When starting out a new company, it’s important that you establish the purpose of the business in the customer’s mind. Surely the purpose is to make money and no one will argue with that. But what does your customer think? Do they understand what your business is trying to do for them? Not only does your brand tell your customer what you do, it also helps communicate direction and focus for your efforts.
When I began creating my business plan for the company, I added a section for the brand. This section wasn’t heavily detailed but it was critical for providing some initial direction and focus. It begins with a simple identification of what we are trying to do. When it comes to companies, here are a few reasons they exist:
- A better way to do it. We know people (and companies) are creatures of habit. Once a process is put in place, it stays that way until it fails. This leaves opportunity to create something better, especially as technology is developed. Most often, a better way usually reduces operating costs or provides some other unique benefits to the company.
My potential customers: There is a process in place for the service I provide. My customers either don’t do it or do it poorly. My service will replace the customer’s need to use their inefficient process with additional benefits that reduce cost.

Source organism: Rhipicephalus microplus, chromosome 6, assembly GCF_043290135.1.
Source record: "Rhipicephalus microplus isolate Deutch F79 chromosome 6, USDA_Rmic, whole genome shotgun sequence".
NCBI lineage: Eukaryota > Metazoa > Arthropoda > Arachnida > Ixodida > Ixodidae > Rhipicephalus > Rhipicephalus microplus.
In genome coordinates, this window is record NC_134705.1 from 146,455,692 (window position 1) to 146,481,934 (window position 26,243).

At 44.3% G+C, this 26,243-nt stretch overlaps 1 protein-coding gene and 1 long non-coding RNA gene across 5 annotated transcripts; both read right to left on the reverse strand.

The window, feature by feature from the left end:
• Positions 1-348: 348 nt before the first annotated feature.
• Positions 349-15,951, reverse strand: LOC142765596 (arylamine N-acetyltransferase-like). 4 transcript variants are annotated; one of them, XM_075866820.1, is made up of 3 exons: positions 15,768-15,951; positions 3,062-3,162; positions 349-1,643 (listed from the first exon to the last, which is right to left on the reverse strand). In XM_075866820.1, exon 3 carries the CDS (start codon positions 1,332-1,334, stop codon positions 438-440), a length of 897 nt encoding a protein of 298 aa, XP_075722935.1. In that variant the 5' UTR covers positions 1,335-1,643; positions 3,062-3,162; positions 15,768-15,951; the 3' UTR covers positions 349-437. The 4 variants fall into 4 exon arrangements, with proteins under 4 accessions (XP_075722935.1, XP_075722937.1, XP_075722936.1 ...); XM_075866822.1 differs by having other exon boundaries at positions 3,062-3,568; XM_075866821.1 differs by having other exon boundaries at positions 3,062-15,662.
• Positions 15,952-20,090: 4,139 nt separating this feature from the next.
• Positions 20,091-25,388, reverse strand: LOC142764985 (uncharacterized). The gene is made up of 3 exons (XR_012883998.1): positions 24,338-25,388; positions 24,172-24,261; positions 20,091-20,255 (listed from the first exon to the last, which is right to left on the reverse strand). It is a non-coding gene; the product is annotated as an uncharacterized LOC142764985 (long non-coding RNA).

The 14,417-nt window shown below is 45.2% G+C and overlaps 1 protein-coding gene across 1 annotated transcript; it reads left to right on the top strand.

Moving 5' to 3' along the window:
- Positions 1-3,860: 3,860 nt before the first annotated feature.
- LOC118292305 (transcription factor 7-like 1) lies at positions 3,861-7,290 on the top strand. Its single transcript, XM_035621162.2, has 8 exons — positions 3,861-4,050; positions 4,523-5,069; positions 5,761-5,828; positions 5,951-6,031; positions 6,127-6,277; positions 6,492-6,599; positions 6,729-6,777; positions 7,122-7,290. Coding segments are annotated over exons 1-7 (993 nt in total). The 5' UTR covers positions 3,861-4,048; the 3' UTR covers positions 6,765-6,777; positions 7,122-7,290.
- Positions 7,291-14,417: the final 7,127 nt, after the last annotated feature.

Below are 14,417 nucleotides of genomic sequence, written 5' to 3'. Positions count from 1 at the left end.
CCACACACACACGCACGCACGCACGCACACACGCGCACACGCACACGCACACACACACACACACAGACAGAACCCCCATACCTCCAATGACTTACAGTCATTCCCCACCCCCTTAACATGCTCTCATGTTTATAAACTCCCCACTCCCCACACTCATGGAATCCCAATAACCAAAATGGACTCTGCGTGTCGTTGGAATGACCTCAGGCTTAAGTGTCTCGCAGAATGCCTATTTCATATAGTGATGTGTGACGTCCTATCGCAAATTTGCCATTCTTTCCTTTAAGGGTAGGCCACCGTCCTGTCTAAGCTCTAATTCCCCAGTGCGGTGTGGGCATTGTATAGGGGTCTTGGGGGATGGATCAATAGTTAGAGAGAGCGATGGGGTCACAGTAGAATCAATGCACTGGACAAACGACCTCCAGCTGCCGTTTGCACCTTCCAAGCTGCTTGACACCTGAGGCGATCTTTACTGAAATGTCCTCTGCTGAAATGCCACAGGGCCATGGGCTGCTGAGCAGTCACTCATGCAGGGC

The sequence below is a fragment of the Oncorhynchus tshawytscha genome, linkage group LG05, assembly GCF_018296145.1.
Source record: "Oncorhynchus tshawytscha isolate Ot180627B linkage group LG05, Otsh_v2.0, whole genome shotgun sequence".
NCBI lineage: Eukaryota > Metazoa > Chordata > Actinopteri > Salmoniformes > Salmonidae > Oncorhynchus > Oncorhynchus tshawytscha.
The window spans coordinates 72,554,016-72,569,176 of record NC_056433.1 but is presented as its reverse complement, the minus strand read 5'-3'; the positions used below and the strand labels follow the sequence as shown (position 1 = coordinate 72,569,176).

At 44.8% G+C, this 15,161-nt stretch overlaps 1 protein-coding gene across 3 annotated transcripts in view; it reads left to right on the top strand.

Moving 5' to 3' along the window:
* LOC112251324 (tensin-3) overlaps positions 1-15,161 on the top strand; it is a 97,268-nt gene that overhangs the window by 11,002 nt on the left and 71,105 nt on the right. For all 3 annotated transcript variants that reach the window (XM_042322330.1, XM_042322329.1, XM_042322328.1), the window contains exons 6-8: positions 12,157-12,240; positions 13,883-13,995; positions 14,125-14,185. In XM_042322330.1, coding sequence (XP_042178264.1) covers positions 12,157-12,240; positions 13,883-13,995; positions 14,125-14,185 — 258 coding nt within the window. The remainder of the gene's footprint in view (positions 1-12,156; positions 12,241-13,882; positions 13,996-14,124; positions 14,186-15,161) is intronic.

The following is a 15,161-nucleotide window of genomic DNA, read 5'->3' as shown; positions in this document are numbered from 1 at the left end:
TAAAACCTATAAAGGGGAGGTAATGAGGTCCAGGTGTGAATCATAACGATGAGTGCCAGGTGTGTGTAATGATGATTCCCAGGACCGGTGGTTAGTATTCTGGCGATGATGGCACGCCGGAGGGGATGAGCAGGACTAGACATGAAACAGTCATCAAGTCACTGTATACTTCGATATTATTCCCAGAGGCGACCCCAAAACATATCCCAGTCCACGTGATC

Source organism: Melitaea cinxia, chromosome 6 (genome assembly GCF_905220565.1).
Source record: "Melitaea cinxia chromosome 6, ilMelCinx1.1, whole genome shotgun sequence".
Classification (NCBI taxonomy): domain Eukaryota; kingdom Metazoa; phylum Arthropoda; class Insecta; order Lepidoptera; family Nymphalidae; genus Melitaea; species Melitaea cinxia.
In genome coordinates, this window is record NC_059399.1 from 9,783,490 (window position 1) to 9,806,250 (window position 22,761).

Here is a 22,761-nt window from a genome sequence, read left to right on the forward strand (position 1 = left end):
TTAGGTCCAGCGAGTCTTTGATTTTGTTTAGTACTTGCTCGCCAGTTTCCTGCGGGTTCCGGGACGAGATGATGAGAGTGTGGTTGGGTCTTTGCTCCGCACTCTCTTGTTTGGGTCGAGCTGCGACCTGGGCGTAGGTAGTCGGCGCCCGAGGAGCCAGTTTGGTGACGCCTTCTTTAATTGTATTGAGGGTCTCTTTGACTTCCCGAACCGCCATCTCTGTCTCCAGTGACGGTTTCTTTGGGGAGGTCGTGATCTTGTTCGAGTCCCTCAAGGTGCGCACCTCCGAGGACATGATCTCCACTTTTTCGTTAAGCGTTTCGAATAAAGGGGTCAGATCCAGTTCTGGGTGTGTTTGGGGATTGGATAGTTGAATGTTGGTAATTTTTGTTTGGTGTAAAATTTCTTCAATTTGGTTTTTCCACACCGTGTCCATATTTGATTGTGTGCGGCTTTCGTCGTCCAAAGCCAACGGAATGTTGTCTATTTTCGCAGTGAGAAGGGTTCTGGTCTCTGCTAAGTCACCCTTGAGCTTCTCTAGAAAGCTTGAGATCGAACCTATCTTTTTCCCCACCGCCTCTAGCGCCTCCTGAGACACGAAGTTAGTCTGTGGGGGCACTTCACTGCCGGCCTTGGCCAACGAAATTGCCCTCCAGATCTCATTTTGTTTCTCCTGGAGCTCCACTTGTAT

- Something completely novel. In this case, a company provides a product or service that didn’t exist.
My potential customers: Since a process already exists, I’m not really creating something new to the market but I am creating a new solution for the customer that has financial benefits.
- A solution to a problem. Your business should always be solving a problem or filling a need.
My potential customers: They don’t know they have a problem, which could be challenging for me. I’ll need to educate them first and then sell them on the benefits of the service. This will need a strategy all by itself.
While there are other business purposes, these three represent the majority of my purpose. Some companies will use “transparency” as a purpose. However, I consider that to just be a part of business. I know there are proprietary things in the business but the way I conduct my business should be very clear.
With my purpose identified, I can use this information to identify my target customer. I know they may or may not already do the service I’m offering. I also know, through research, that they are not very good at it. I have also found that many of these customers have financial problems, which makes the benefits of my service all the more desirable. The key factors that define my customer:
- Do perform the service I offer but aren’t doing it efficiently
- Do not perform the services I offer
- May be unaware of the problem
- May have financial issues
- May desire to create change in their current processes
Now that I have some idea of my customer, I can begin a little research by contacting potential customers by asking probing questions that can clarify my above assumptions. After gathering a little information, I can prepare marketing information that speaks directly to this customer.
While this isn’t a complete development of a brand, it does provide considerable direction for me while defining the purpose of my company to the customer.
Disclaimer: These posts are general ramblings from me concerning my own startup experience.